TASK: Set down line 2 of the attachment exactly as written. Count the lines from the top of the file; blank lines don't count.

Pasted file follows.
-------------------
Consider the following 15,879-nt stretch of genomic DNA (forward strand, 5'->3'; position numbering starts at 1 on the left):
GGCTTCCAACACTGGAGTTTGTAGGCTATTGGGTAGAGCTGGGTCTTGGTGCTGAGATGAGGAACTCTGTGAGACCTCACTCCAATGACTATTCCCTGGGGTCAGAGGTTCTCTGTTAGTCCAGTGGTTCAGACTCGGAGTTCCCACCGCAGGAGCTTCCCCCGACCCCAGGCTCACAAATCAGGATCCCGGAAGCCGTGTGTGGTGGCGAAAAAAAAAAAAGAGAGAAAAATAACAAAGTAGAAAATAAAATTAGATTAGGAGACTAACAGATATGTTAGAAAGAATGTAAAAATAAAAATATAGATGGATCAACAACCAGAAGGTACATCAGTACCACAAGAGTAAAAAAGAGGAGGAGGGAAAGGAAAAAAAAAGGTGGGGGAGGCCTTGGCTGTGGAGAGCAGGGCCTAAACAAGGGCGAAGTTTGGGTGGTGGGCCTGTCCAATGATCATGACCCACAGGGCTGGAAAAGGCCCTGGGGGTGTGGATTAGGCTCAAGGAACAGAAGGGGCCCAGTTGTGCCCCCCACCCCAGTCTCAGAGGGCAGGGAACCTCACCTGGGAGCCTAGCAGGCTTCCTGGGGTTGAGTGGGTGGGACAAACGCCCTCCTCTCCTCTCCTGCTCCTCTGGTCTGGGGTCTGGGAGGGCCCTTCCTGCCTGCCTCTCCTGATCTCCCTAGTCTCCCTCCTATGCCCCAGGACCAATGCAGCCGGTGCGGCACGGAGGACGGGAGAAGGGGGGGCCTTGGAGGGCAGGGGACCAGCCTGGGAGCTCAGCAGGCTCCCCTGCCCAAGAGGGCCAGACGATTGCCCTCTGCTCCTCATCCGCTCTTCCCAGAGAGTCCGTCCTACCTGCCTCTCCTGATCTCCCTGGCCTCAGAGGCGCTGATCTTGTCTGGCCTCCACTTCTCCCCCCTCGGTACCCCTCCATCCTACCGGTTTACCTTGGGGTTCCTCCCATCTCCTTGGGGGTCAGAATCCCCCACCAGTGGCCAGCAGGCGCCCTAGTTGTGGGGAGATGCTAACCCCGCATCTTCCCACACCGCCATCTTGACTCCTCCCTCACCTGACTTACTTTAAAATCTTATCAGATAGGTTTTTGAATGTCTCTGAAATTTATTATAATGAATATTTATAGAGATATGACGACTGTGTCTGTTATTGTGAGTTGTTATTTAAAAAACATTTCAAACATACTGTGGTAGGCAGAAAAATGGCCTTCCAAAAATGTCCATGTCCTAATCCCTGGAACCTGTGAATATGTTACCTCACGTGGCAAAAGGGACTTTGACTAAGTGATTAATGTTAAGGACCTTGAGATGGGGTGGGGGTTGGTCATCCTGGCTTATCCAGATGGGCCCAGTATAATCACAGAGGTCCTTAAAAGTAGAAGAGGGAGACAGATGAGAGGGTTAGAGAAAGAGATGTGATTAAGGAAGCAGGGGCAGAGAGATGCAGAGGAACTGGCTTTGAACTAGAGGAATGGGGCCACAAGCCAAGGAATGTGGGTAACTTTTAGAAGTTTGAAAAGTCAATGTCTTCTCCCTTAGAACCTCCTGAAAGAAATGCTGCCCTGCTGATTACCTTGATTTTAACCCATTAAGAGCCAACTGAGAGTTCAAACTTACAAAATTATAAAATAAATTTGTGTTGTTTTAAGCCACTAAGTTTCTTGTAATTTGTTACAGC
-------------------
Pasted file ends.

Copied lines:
GGCTTCCAACACTGGAGTTTGTAGGCTATTGGGTAGAGCTGGGTCTTGGTGCTGAGATGAGGAACTCTGTGAGACCTCACTCCAATGACTATTCCCTGGGGTCAGAGGTTCTCTGTTAGTCCAGTGGTTCAGACTCGGAGTTCCCACCGCAGGAGCTTCCCCCGACCCCAGGCTCACAAATCAGGATCCCGGAAGCCGTGTGTGGTGGCGAAAAAAAAAAAAGAGAGAAAAATAACAAAGTAGAAAATAAAATTAGATTAGGAGACTAACAGATATGTTAGAAAGAATGTAAAAATAAAAATATAGATGGATCAACAACCAGAAGGTACATCAGTACCACAAGAGTAAAAAAGAGGAGGAGGGAAAGGAAAAAAAAAGGTGGGGGAGGCCTTGGCTGTGGAGAGCAGGGCCTAAACAAGGGCGAAGTTTGGGTGGTGGGCCTGTCCAATGATCATGACCCACAGGGCTGGAAAAGGCCCTGGGGGTGTGGATTAGGCTCAAGGAACAGAAGGGGCCCAGTTGTGCCCCCCACCCCAGTCTCAGAGGGCAGGGAACCTCACCTGGGAGCCTAGCAGGCTTCCTGGGGTTGAGTGGGTGGGACAAACGCCCTCCTCTCCTCTCCTGCTCCTCTGGTCTGGGGTCTGGGAGGGCCCTTCCTGCCTGCCTCTCCTGATCTCCCTAGTCTCCCTCCTATGCCCCAGGACCAATGCAGCCGGTGCGGCACGGAGGACGGGAGAAGGGGGGGCCTTGGAGGGCAGGGGACCAGCCTGGGAGCTCAGCAGGCTCCCCTGCCCAAGAGGGCCAGACGATTGCCCTCTGCTCCTCATCCGCTCTTCCCAGAGAGTCCGTCCTACCTGCCTCTCCTGATCTCCCTGGCCTCAGAGGCGCTGATCTTGTCTGGCCTCCACTTCTCCCCCCTCGGTACCCCTCCATCCTACCGGTTTACCTTGGGGTTCCTCCCATCTCCTTGGGGGTCAGAATCCCCCACCAGTGGCCAGCAGGCGCCCTAGTTGTGGGGAGATGCTAACCCCGCATCTTCCCACACCGCCATCTTGACTCCTCCCTCACCTGACTTACTTTAAAATCTTATCAGATAGGTTTTTGAATGTCTCTGAAATTTATTATAATGAATATTTATAGAGATATGACGACTGTGTCTGTTATTGTGAGTTGTTATTTAAAAAACATTTCAAACATACTGTGGTAGGCAGAAAAATGGCCTTCCAAAAATGTCCATGTCCTAATCCCTGGAACCTGTGAATATGTTACCTCACGTGGCAAAAGGGACTTTGACTAAGTGATTAATGTTAAGGACCTTGAGATGGGGTGGGGGTTGGTCATCCTGGCTTATCCAGATGGGCCCAGTATAATCACAGAGGTCCTTAAAAGTAGAAGAGGGAGACAGATGAGAGGGTTAGAGAAAGAGATGTGATTAAGGAAGCAGGGGCAGAGAGATGCAGAGGAACTGGCTTTGAACTAGAGGAATGGGGCCACAAGCCAAGGAATGTGGGTAACTTTTAGAAGTTTGAAAAGTCAATGTCTTCTCCCTTAGAACCTCCTGAAAGAAATGCTGCCCTGCTGATTACCTTGATTTTAACCCATTAAGAGCCAACTGAGAGTTCAAACTTACAAAATTATAAAATAAATTTGTGTTGTTTTAAGCCACTAAGTTTCTTGTAATTTGTTACAGC